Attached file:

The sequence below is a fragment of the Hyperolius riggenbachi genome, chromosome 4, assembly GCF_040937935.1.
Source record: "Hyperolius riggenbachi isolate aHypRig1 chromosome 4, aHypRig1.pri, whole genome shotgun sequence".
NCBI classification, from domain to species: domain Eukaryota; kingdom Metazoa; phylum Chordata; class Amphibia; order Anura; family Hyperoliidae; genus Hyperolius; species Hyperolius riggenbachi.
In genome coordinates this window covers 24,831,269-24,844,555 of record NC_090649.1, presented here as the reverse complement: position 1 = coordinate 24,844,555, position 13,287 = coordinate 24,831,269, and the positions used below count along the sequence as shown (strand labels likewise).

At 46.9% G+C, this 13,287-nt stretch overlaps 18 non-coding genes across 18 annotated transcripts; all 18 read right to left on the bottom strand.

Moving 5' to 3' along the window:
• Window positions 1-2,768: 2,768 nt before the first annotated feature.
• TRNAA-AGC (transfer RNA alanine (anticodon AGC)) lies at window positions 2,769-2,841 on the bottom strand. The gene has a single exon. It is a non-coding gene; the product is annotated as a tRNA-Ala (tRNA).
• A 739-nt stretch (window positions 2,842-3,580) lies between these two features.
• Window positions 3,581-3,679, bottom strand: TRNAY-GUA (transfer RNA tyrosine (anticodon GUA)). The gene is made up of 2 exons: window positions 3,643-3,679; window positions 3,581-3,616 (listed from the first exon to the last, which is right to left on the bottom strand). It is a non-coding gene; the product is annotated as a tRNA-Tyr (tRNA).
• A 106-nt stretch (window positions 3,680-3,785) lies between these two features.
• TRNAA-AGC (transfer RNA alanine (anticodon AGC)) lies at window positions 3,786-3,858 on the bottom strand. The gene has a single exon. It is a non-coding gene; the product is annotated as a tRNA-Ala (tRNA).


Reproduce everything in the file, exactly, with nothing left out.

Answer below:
The sequence below is a fragment of the Hyperolius riggenbachi genome, chromosome 4, assembly GCF_040937935.1.
Source record: "Hyperolius riggenbachi isolate aHypRig1 chromosome 4, aHypRig1.pri, whole genome shotgun sequence".
NCBI classification, from domain to species: domain Eukaryota; kingdom Metazoa; phylum Chordata; class Amphibia; order Anura; family Hyperoliidae; genus Hyperolius; species Hyperolius riggenbachi.
In genome coordinates this window covers 24,831,269-24,844,555 of record NC_090649.1, presented here as the reverse complement: position 1 = coordinate 24,844,555, position 13,287 = coordinate 24,831,269, and the positions used below count along the sequence as shown (strand labels likewise).

At 46.9% G+C, this 13,287-nt stretch overlaps 18 non-coding genes across 18 annotated transcripts; all 18 read right to left on the bottom strand.

Moving 5' to 3' along the window:
• Window positions 1-2,768: 2,768 nt before the first annotated feature.
• TRNAA-AGC (transfer RNA alanine (anticodon AGC)) lies at window positions 2,769-2,841 on the bottom strand. The gene has a single exon. It is a non-coding gene; the product is annotated as a tRNA-Ala (tRNA).
• A 739-nt stretch (window positions 2,842-3,580) lies between these two features.
• Window positions 3,581-3,679, bottom strand: TRNAY-GUA (transfer RNA tyrosine (anticodon GUA)). The gene is made up of 2 exons: window positions 3,643-3,679; window positions 3,581-3,616 (listed from the first exon to the last, which is right to left on the bottom strand). It is a non-coding gene; the product is annotated as a tRNA-Tyr (tRNA).
• A 106-nt stretch (window positions 3,680-3,785) lies between these two features.
• TRNAA-AGC (transfer RNA alanine (anticodon AGC)) lies at window positions 3,786-3,858 on the bottom strand. The gene has a single exon. It is a non-coding gene; the product is annotated as a tRNA-Ala (tRNA).